Q: I have one larger pattern repeating as my first row above the ribbing. A later row repeats in 6 stitches, and winds up being a stitch off at the end of the row when compared to the larger pattern below it. I was not planning on making a cardigan with a steek, so it looks as though for at least this one pattern I will be a bit off where it meets up with itself. I thought I could just join the round on one side or the other (under an arm) so that it would be less noticeable. Is this sort of a standard problem? Or should I figure out all the multiples of my pattern repeats, then find one number they all divide evenly into, and figure out what size needle I need to work on to get a gauge that will allow that many stitches? I appreciate any help you may be able to provide.
A: Dear Erica, When it is only a matter of a stitch or two —I do not hesitate to inc or dec a few stitches on the first round (more-or-less evenly spaced around the circle) to make the repeat fit in perfectly. You may use varying multiples of patt-repeats above each other and—unless you are fussy about them lining up with each other vertically—MAKE them fit, as long as the number of stitches increased or dectrased is not too gross.
Q: Please explain why and when Provisional cast on is used?
A: Dear Teri, Provisional Cast On is ideal if you will need those stitches later on:
Q: I am struggling to knit the baby booties from The Opinionated Knitter. There are three stitches on my left needle. At this point, the instructions tell me to "Knit Up" 12 stitches on each side (27 stitches). Does knit up mean I cast on to the stitches or pick up and knit stitches on the edge of the rectangle? I can write a mean grant proposal, but am not as skilled reading knitting patterns.
A: Dear Colleen, Elizabeth was not one to hold your hand; some of her 'instructions' are a bit enigmatic. There are 12 Ridges on either side of the center 3 stitches. If you knit-up (choose which section of the selvedge you will work into: insert needle through chosen section and hook the working wool through) 1 strand for each ridge (along the selvedge) to the L and R of the center 3, you will have 27 sts altogether. Since the working wool is in the middle -- and since it is my main game to never break the wool unless I must, I would knit the center 3 stitches, then continue to knit-up the first 12 stitches; turn; knit the 15 sts now on the needle, then knit-up 12 on the other side; no wool broken. Does that make sense?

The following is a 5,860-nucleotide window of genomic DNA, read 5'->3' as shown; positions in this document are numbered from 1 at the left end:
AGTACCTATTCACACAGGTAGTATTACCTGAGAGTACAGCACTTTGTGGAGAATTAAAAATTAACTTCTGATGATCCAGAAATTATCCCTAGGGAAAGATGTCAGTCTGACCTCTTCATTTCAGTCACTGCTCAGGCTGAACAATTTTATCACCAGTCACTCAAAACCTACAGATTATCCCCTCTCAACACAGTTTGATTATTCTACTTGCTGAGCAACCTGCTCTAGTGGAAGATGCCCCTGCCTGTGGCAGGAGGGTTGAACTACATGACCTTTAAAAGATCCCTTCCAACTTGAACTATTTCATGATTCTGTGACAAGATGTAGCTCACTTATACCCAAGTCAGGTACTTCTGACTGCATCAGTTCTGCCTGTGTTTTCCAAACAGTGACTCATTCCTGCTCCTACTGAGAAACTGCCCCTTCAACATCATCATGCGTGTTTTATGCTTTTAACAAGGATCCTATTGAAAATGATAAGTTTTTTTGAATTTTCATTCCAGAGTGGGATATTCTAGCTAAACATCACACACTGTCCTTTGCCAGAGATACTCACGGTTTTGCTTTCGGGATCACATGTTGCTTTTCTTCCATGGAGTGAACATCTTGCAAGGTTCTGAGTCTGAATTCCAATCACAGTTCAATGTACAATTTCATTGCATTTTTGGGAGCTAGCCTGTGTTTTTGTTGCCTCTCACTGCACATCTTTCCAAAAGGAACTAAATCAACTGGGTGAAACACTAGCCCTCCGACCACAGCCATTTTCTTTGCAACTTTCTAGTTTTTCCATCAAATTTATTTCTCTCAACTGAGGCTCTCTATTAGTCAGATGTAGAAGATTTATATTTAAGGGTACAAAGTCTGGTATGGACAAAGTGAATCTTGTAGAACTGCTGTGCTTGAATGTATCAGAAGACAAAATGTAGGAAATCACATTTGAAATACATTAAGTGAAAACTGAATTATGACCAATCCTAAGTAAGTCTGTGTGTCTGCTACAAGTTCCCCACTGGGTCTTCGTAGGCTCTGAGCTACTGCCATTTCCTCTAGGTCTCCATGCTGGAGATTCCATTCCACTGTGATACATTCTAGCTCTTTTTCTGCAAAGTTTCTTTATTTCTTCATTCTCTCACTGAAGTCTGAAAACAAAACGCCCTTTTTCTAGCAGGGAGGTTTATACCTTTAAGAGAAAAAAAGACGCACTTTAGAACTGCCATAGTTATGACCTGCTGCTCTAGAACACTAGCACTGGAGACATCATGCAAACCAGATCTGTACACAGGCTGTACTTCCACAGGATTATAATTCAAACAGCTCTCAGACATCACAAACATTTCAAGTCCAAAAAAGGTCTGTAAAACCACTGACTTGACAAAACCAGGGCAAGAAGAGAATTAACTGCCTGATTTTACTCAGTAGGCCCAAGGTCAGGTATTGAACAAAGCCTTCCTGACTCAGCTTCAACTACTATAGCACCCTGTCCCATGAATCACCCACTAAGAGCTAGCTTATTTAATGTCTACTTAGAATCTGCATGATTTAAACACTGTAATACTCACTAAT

Q: I have just received my Ribwarmer Kit with the beautiful Unspun Icelandic wool. This is the first time I've used this wool and I am unfamiliar with its peculiarities. I decided to knit a swatch for gauge and found I was having trouble using the wool as it thinned out and came apart on me. I presumed I was holding it too tightly or pulling it as I knit. I desperately want to have success with this project but fear I will be unable to keep it together while knitting (and the subsequent un-knitting to fix mistakes.) I was also wondering what would happen to the garment as it is being worn, and if the wool thins and separates there as well. Do you have any tips for knitting it up?
A. Thank you for your enquiry, dear Becky. You may fall into a tiny category of people (I know of only 3 in the past 35 years) who absolutely cannot work with Unspun Icelandic wool. I think I even say in our blurb that, "this wool is not for everyone"...
Q: Elizabeth often used a twisted cord, but also said that one could use I-cord if that was preferred?